Abby Minor is Bitch Media’s 2018 Writing Fellow in Sexual Politics
I didn’t use long-term birth control until I was 30. When I did get an IUD, after a spy-movie-style abortion experience complete with mandatory pre-counseling and two harrowing trips to my state capital’s clinic, it was because I couldn’t imagine having to walk through those screaming people again. The abortion itself—taking misoprostol at home in a sunny room with my sweetheart by my side—was less painful than the composite, ongoing effects of having an intrauterine device (IUD). Looking at the ladies smiling from IUD ads, I knew that I was supposed to experience birth control as better, happier, and healthier than abortion. Yet more than empowered, I felt punished and afraid.
Conversations about contraception and abortion generally make two interrelated assumptions: that contraception is preferable to abortion, and that the two are unambiguously distinct. Efforts to distinguish birth control from abortion were in full swing last month when progressive commentators criticized Brett Kavanaugh for referring to birth control as “abortion-inducing drugs.” “Newsflash, Brett Kavanaugh,” tweeted Massachusetts Senator Elizabeth Warren, “Contraception is NOT abortion. Anyone who says so is peddling extremist ideology—not science—and has no business sitting on the Supreme Court.”
NARAL echoed Warren, calling Kavanaugh’s terminology “an anti-choice extremist phrase.” And Dawn Laguens, executive vice president at the Planned Parenthood Action Fund, told HuffPost that Kavanaugh’s conflation of birth control with abortion is “not just flat-out wrong, but…anti-woman, anti-science propaganda.” The myth that contraceptives are “abortion-inducing drugs” is longstanding antichoice propaganda, and the reality that political actors—Kavanaugh only the latest—use their platforms to cruelly and intentionally wield that misinformation is frustrating. But I’m also troubled by how vehemently Warren, NARAL, and Laguens separate birth control from abortion.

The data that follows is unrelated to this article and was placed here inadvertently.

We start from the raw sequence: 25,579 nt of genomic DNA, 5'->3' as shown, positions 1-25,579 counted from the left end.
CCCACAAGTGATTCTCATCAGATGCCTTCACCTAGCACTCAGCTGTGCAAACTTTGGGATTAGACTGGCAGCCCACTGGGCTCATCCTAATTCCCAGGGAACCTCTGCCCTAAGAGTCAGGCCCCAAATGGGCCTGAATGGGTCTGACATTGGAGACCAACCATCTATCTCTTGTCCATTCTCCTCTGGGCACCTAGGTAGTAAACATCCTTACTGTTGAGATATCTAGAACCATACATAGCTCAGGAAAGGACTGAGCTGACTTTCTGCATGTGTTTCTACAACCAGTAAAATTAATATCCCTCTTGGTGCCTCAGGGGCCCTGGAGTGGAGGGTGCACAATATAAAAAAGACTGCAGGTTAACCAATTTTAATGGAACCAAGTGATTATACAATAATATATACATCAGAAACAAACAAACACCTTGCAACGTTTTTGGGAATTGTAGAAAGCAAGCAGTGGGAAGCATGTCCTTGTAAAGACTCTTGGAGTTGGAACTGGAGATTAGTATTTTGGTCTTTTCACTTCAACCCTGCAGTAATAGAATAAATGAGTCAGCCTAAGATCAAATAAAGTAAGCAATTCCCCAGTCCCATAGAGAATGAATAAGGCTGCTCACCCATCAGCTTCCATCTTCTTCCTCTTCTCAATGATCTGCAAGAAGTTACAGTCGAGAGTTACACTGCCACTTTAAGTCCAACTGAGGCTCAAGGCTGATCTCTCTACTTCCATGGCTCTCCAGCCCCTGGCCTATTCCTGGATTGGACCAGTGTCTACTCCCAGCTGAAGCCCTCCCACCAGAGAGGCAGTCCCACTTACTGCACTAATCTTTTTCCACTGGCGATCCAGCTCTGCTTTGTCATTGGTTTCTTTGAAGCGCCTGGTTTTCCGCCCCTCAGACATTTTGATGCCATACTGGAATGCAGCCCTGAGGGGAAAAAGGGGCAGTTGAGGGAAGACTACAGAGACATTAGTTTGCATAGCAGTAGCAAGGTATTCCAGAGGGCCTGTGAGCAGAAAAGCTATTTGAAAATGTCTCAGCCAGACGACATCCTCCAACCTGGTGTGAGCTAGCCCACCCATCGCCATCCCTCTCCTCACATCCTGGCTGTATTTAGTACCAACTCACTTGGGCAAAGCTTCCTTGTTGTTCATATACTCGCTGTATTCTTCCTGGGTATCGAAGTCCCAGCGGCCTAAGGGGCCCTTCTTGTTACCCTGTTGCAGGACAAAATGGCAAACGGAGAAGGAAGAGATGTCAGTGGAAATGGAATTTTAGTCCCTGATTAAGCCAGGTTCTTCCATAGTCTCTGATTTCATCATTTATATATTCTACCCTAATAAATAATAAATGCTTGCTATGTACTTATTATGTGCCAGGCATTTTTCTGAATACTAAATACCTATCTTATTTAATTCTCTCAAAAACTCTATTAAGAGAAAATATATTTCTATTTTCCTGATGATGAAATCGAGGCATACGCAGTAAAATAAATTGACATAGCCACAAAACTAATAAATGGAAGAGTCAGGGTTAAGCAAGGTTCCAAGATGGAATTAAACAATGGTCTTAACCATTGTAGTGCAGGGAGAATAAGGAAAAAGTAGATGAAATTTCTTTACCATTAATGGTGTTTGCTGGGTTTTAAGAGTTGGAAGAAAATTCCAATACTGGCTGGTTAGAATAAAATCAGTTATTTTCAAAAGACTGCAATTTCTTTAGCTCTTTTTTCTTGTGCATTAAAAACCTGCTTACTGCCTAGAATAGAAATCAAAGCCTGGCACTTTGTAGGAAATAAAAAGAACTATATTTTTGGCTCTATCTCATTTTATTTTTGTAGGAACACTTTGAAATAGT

Such fervor has defined the U.S. birth-control movement since it began in the early 20th century, and has helped to shape the stigmatization of abortion. As Leslie J. Reagan writes in her 1998 history When Abortion Was a Crime, “The birth control movement struggled to teach people that, first, contraception and abortion were different and, second, that one was morally acceptable and the other not.”
Why did the birth controllers have such difficulty getting this point across? Well, because for most people at the time, the two were effectively the same. That’s why historian Janet Brodie has used the term “reproductive control” to refer to both contraception and abortion: 19th-century Americans didn’t make a distinction between, say, eating Queen Anne’s lace seeds to prevent conception and drinking black cohosh tea to coax a late period.
The reasons that birth-control pioneers like Margaret Sanger distanced their movement from abortion were undoubtedly complicated. But Sanger’s racism and classism have been well-documented, and her anti-abortion stance was at least in part connected to the fact that abortion had long been associated with poor people, with unmarried people, with immigrants, and with people of color. In spite of the fact that it was predominantly white, middle-class women who used and had access to abortion throughout the 19th century, Sanger championed birth control, not abortion, as reflective of white, middle-class values and practices.
We still live with the binaries that the birth-control movement worked to create. Whereas abortion is tsk-tsked as messy, dangerous, and irresponsible, birth control is, well—controlled. If abortion represents disorder, birth control stands for all that is neatly managed and contained. We’re used to hearing, for instance, that Planned Parenthood actually reduces abortions by providing birth control, and that access to contraception has plunged abortion rates to an all-time low. The claims are true, but they encourage us to see abortion as a kind of chaotic wild animal, with birth control the good cowboy who lassos it in.